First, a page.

Clinical Teaching in Education

Assoc Prof Larissa McLean Davies, Dr Nicky Dulfer, Dr Jeana Kriewaldt , Assoc Prof Suzanne Rice, Dr Daniela Acquaro, Dr Christine Redman, Ms Catherine Reid, and Dr Teresa Angelico | View as single page |Feedback/Impact

Processes of reasoning

Teachers use a range of specific and broader reasoning processes to decide how to improve student learning, before, during and after teaching episodes and these processes are described in various terms, including problem solving and critical thinking.

Clinical teaching uses clinical reasoning processes. Clinical reasoning describes ‘the analytical processes that professionals use to arrive at a best judged ethical response in a specific practice-based context’ (Kriewaldt & Turnidge, 2013). Teachers integrate knowledge of student characteristics, curriculum frameworks, school and broader policy to frame their clinical reasoning. Clinical reasoning is sometimes used interchangeably with clinical judgment or decision-making, though reasoning describes the process and judgement describes the result.

Clinical teaching use processes of clinical reasoning to identify collect and analyse evidence to determine student’s learning needs to plan and implement teaching interventions. Subsequent clinical reasoning is employed to evaluate the outcomes of teacher action using evidence and to initiate a new cycle of clinical reasoning. Therefore clinical reasoning is situated in practice in which teacher actions are the result of critical deliberations of options and predicted effects. Clinical teaching is learner-focussed and requires a culture of evidence (Cochran-Smith et al., 2009).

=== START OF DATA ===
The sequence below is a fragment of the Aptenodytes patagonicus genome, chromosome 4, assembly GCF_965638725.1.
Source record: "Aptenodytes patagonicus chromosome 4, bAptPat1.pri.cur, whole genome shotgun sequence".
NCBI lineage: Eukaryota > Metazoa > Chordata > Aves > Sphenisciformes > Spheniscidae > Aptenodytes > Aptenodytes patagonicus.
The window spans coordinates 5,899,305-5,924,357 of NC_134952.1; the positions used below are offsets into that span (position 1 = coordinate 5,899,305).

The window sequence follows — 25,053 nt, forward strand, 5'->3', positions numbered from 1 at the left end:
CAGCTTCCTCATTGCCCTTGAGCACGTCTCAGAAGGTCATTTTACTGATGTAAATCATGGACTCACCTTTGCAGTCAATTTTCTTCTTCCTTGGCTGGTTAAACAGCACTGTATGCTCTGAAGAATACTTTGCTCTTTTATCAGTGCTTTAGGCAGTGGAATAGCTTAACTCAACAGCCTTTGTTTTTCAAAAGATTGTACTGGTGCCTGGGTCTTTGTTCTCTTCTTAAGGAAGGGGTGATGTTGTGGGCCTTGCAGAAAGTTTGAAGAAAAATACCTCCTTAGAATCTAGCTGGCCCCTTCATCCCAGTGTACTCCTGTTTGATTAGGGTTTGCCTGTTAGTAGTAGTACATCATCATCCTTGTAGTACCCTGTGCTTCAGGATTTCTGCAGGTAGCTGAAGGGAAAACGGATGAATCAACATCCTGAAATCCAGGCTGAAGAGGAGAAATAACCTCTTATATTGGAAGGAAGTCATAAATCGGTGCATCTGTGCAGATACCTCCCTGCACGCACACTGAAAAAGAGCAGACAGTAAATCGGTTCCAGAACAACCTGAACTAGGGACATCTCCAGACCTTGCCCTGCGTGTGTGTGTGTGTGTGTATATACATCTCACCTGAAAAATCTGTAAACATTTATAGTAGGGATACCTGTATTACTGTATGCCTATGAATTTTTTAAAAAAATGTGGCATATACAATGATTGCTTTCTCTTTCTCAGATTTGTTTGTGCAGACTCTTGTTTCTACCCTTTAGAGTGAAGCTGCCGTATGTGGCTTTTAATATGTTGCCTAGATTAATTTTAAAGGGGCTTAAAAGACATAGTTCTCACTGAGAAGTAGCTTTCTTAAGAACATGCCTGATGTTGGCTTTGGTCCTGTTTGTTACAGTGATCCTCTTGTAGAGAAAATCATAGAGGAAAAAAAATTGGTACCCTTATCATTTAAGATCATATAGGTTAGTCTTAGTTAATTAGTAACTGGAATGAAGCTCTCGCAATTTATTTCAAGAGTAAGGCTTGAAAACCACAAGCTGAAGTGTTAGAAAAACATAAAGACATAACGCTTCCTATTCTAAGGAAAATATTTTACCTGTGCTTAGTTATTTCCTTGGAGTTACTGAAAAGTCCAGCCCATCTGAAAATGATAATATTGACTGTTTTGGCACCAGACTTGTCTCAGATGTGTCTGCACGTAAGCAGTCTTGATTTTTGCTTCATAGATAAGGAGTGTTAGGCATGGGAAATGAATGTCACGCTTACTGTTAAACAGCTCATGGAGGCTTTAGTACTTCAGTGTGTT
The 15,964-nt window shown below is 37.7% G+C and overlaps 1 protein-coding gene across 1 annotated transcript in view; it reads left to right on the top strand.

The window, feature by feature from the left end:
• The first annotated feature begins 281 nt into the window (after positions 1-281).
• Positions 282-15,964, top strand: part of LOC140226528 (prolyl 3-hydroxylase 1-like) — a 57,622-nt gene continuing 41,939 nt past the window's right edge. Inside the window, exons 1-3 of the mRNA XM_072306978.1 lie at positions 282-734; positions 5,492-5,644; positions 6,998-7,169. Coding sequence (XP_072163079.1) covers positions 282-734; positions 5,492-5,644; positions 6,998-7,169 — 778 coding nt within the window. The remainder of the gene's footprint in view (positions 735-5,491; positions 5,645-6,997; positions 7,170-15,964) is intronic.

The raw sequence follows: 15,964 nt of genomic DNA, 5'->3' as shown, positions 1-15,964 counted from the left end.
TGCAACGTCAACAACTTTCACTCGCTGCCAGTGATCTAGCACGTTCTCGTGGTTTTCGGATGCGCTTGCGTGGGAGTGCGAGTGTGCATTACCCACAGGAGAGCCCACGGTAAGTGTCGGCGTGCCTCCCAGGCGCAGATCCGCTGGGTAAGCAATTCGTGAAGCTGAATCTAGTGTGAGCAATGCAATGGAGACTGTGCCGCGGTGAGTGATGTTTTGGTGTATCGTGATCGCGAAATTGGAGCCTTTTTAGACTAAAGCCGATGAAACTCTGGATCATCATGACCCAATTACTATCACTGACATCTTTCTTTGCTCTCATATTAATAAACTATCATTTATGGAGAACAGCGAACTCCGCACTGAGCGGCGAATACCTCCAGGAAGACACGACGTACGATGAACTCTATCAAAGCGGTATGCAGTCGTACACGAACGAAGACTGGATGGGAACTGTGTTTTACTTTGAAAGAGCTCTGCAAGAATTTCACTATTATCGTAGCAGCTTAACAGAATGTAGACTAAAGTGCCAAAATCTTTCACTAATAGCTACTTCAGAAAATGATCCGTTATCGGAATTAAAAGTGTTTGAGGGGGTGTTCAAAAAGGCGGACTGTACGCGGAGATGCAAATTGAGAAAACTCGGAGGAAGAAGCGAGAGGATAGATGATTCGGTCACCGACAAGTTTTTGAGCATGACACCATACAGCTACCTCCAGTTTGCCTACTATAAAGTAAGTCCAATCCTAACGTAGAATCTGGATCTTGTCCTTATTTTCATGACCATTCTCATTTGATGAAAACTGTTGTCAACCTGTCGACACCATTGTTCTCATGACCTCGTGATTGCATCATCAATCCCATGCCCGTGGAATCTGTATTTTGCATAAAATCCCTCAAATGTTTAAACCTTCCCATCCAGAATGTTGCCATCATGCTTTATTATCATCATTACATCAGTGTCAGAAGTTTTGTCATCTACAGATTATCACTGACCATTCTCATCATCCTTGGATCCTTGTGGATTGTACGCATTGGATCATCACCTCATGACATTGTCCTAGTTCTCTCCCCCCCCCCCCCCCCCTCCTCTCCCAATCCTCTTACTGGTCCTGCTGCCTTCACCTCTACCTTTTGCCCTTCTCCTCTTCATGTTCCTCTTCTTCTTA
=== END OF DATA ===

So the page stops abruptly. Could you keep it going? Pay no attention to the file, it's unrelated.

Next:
Teachers employing clinical reasoning seek and use evidence to guide their practice by asking and integrating these questions into their thinking processes:

  • What does the student already know and what can they do?
  • What does each individual student need to advance their learning?
  • What are effective practices according to the evidence base from research?
  • What evidence of learning can be gathered during and after each teaching intervention?
  • What happened and how can this be interpreted, or what does it show?
  • What does this mean for future interventions?

In this approach teachers view their practice from an inquiring stance (Cochran-Smith & Lytle, 2001) in conjunction with student evidence generated by observing, questioning and formatively and summatively assessing student performance. By giving emphasis to clinical reasoning this drives a forward-thinking orientation to teaching in which each student’s development is brought sharply into focus and this drives powerful planning. It works hand in hand with reflective practice which focuses on learning from teaching episodes.


Evidence base and references

Cochran-Smith, M., & Lytle, S. L. (2001). Beyond certainty: taking an inquiry stance on practice. In A. Liebermann & L. Miller (Eds.), Teachers caught in the action: Professional development that matters (pp. 45-58). New York: Teachers' College Press.


Cochran-Smith, M., & the Boston College Evidence Team (2009). “Re-culturing” teacher education: Inquiry, evidence, and action. Journal of Teacher Education, 60(5), 458-468. doi: 10.1177/0022487109347206

Kriewaldt, J., & Turnidge, D. (2013). Conceptualising an approach to clinical reasoning in the education profession. Australian Journal of Teacher Education, 38(6). doi: 10.14221/ajte.2013v38n6.9.